help in math, science, lan- 
guage arts, business, study 
skills, and stress management 
through independent study. 

The CIS provided 32 
credit hours, and 60 percent 
was transferable. The seven 
people who work in the CIS 
were paid through institutional 
funds and the Carl Perkins 
Federal Grant Program. 

The CIS originated 
when older adults enrolled and 
needed some extra attention. 
Also, the CIS had flexible 
hours which allowed parents 
who have children and people 
who have jobs to come in when 
it's convenient for them within 
the Center's hours. 

"I enjoy the closeness 
between the instructors 
because they are always 
concerned about the welfare 
of each other... it's like a family 
and we want to be that way to 
the students, so they feel 
welcome," Suzie Van Tries, 
CIS office manager, answered 
to what she enjoyed most about 
working in the CIS. 

Tutors were available 
to help students with classes. 

J L% CIS 

Student Life 



To become a tutor a person 
must have taken the class and 
received an A, been 
recommended by the 
instructor, and been 
interviewed by Marilyn White, 
who was in charge of peer 
tutoring. Tutors went through 
training which included 
watching helpful video tapes 
and learning study skills 
techniques. 

Students who wanted 
to succeed could accomplish 

fr I like being able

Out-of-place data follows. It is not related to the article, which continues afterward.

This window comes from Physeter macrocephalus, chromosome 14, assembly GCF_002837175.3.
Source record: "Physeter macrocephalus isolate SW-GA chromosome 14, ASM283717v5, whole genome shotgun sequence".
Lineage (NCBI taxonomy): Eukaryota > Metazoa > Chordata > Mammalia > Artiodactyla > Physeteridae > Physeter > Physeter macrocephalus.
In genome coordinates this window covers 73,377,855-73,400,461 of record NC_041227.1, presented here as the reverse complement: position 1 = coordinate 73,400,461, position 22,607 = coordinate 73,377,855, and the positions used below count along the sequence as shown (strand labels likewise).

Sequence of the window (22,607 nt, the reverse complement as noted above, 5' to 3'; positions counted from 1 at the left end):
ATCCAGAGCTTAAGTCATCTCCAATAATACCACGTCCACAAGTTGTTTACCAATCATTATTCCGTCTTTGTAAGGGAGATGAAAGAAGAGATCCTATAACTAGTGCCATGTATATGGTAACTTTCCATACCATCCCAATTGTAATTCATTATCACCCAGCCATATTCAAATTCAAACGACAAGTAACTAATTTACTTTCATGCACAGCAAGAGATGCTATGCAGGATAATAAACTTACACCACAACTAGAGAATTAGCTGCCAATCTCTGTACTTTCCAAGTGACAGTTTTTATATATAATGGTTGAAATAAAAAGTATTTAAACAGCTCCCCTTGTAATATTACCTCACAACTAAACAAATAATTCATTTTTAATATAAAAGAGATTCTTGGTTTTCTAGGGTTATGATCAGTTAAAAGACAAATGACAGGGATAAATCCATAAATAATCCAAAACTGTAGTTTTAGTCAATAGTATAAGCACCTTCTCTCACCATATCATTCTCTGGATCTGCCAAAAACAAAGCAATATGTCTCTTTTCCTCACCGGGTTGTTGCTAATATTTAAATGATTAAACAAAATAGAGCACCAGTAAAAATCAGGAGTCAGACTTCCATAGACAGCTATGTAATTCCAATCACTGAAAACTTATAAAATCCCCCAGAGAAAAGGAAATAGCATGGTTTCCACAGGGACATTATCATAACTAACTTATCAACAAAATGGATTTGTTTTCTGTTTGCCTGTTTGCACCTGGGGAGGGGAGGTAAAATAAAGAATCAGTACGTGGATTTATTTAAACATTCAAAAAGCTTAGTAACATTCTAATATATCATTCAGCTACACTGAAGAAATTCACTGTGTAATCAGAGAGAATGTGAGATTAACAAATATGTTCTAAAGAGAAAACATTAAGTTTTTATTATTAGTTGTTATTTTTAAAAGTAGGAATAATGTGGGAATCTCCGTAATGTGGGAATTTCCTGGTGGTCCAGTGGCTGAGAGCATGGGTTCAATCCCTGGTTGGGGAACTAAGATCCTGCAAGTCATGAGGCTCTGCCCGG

to individualize the 
programs and give 

students more 

attention. It's not 

possible when you 

have a big classroom 

of students, f t 

—Sue Beattie, 

language arts and 

business instructor 

this goal by using the CIS. 

"Independent study 
courses support Butler's 
commitment to provide quality 
services and meet the diverse 
needs of our students. We feel 
that those who take advantage 
of our classes and exercise the 
self discipline needed for 
independent study give 
themselves the best chance for 
success in college, " said Sue 
Beattie, language arts and 
busines instructor. 




Lance Thompson, El Dorado freshman, 
works on study skills in the CIS. (Photo by 
Cheri Henley) 




1 revis Unger, Towanda freshman, tries 
to understand the explanation to his 
question as Angie Moody, Towanda 
freshman, demonstrates her reasoning. 
(Photo by Cheri Henley) 



Marshall Haigler, Charlotte, N.C 
freshman and Sean Mc Ginnis, Wichita 
sophomore, share a good laugh as time 
runs out before their semester finals. 
(Photo by Cheri Henley) 



CIS 

Student Life 



4§ 



F 



ACELIFT COMPLETE 



Starting in June of 1990, construction began on the 
600 Building and continued as classes started and 
students tried to wade past the confusion. The proc- 
ess of improving the appearance of the campus 
seemed to lead to more hassles than first thought. 



Copy by MliUSSA Turner 
Layout by Julie Corbin